Fred Lynn and Jim Dwyer hit home runs. Doug DeCinces got clobbered by the railing on the photo well alongside the Angel dugout. Mark McLemore missed a bunt, turning baserunner Ruppert Jones into easy prey between second and third.
On their own, on another day, these events decide baseball games. Players and managers have a name for them: Pivotal plays. Or, if the tobacco chaw is too large for so much enunciation: big plays.
But in the Baltimore Orioles' 4-2 victory over the Angels at Anaheim Stadium Saturday, they represented nothing more than filler--minor twists in a master plot that is seemingly bigger than all of them.
On Saturday, Baltimore's Scott McGregor pitched against the Angels' Mike Witt. Considering the track records of these pitchers, nothing else really mattered.
When McGregor pitches against the Angels, he usually wins.
When Witt pitches against the Orioles, he usually loses.
Never mind that McGregor entered this game with a 1-5 record and a 5.01 earned-run average, or that Witt was 5-2 and coming off three straight victories. History swung this encounter in favor of the Orioles before the opening pitch.
For the 20th time in 27 career decisions against California, McGregor defeated the Angels. Through 6-plus innings, he limited them to 2 runs and 6 singles before letting the Baltimore bullpen wrap things up.
Meanwhile, Witt's career record against the Orioles slipped to 4-9, his poorest showing against any American League club. And no team has hit him harder. Before Saturday, Witt's overall ERA against Baltimore was 5.44.
Do players pay attention to numbers and trends of this sort?
Lynn, who broke a 2-2 tie with an opposite-field home run off Witt, said there's no doubt about it.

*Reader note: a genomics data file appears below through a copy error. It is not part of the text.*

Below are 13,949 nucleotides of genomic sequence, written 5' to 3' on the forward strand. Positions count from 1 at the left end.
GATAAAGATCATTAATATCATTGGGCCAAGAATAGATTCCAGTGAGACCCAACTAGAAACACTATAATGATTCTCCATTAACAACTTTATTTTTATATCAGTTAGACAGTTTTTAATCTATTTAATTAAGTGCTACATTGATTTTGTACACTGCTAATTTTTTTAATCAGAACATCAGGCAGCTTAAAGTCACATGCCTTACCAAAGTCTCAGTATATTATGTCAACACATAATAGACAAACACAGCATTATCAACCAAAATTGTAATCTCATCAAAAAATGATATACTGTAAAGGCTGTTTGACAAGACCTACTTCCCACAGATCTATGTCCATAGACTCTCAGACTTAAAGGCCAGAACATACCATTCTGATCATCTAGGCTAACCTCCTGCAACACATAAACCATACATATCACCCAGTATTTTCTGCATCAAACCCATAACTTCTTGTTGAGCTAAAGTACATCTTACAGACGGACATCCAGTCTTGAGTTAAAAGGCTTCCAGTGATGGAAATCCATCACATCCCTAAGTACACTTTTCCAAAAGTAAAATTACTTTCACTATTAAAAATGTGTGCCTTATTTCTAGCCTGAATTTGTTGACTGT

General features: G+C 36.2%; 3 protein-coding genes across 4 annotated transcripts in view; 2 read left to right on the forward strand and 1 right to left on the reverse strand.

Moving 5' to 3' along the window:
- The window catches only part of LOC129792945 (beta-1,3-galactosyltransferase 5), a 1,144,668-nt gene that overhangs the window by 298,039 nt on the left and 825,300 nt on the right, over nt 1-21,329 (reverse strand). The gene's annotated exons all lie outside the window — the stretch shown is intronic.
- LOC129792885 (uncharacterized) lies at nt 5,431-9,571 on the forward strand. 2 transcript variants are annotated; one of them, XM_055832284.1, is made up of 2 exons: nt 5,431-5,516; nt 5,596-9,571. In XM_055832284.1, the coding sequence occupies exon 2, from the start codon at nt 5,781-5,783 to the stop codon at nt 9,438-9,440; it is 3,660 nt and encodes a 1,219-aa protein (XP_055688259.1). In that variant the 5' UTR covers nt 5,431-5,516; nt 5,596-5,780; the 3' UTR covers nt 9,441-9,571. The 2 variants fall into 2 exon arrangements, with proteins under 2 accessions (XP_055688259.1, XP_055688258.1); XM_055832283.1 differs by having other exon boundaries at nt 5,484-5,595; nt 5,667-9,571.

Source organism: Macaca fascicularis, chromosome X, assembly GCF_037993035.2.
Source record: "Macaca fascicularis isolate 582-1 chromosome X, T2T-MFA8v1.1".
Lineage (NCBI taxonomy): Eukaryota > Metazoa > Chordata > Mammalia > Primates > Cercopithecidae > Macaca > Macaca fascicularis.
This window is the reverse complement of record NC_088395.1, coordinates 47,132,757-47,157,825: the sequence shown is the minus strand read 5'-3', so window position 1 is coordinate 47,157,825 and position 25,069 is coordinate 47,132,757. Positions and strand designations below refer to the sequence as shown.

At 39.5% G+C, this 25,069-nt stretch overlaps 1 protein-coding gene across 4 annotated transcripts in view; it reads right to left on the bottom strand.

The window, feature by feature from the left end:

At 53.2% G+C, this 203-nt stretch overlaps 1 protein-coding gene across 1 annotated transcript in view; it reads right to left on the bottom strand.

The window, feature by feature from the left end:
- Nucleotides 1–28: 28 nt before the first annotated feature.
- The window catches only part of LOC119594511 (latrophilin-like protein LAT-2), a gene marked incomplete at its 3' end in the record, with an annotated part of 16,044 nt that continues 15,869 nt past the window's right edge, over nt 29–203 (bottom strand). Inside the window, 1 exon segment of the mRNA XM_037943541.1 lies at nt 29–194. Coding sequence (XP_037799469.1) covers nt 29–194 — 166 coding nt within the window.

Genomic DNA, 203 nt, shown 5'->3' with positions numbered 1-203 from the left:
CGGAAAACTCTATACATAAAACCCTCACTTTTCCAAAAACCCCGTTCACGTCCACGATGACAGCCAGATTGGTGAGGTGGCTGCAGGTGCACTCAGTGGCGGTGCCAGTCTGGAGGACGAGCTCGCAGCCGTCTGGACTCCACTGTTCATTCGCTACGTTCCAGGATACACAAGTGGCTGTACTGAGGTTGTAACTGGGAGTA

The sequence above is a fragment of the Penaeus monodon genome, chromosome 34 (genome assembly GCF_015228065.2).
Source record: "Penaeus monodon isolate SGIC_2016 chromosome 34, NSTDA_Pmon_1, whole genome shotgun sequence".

"Don't you believe that guys don't think about stuff like that," Lynn said. "You start wondering--'What is it I do wrong against these guys?' And when you think, instead of just pitching, that has to give the other team an advantage."
McGregor hasn't had a winning season since 1984, but he went 2-1 against the Angels last season and is 13-4 in his last 17 decisions at Anaheim.
How do you figure?
"Some guys just have their teams," Lynn said. "Year in and year out, whether he's doing well or terrible, McGregor comes in here and wins."
Said McGregor: "For years, it's befuddled me, just as much as anybody else. It's gotten to the point that my confidence is so high and theirs is so low.
"I don't know. It's not like they're the same team. Over the years, they've changed, I've changed. Maybe it's just that I enjoy coming out here and playing in front of family."
McGregor was born in Inglewood and attended El Segundo High School.
Witt, however, is another local product, a graduate of Anaheim's Servite High. Yet, he seldom makes good when the Orioles are in the other dugout.
"Either he's been dynamite against them or they've hit him hard in day games," Angel Manager Gene Mauch said of Witt. "Last year, (John) Shelby hurt him here. But, he's pitched well against them and lost, too. I remember one game he lost, 1-0, when he kicked a ball by (Eddie) Murray."
There was no self-inflicted damage by Witt Saturday. The Orioles earned the four runs they scored against him.
In the fourth inning, Dwyer singled and Cal Ripken doubled. A sacrifice fly by Murray brought home Dwyer, and Ripken scored on a single by Lynn.
Then in the sixth and seventh innings, Lynn and Dwyer homered. When Ripken and Murray followed Dwyer's fifth homer of the season with back-to-back singles, Mauch called off Witt.
Witt left after pitching 6 innings, allowing 10 hits and one walk. He struck out only one.
Mauch said Witt pitched well enough for a better fate. "I've seen a lot of guys win a lot of games pitching less effectively than that," Mauch said.
But to beat McGregor, Witt needed some luck. And this was not a good day for Angel fortune.
The Angels lost their cleanup hitter, DeCinces, in the fourth inning after he gave chase to a pop foul off the bat of Murray. The ball was veering toward the seats next to the third-base dugout, and DeCinces ran full-bore into the photo well, the top railing catching him just below the chin.
It was an ugly collision, and DeCinces went down and stayed down for several minutes. Eventually, he staggered back to take his position at third base, but was removed from the game in the bottom of the fourth with what was diagnosed as a bruised throat.
"He got hit right in the Adam's apple," Mauch said. "He'll be all right. But he had some dizziness and blurred vision afterward, and that's when it's time to go."
The Angels ran themselves out of a potential big inning in the bottom of the seventh.
Bob Boone and Gary Pettis led off with the singles that knocked McGregor out of the game. Jones then ran for Boone at second base, and McLemore stepped to plate against Baltimore reliever Ken Dixon.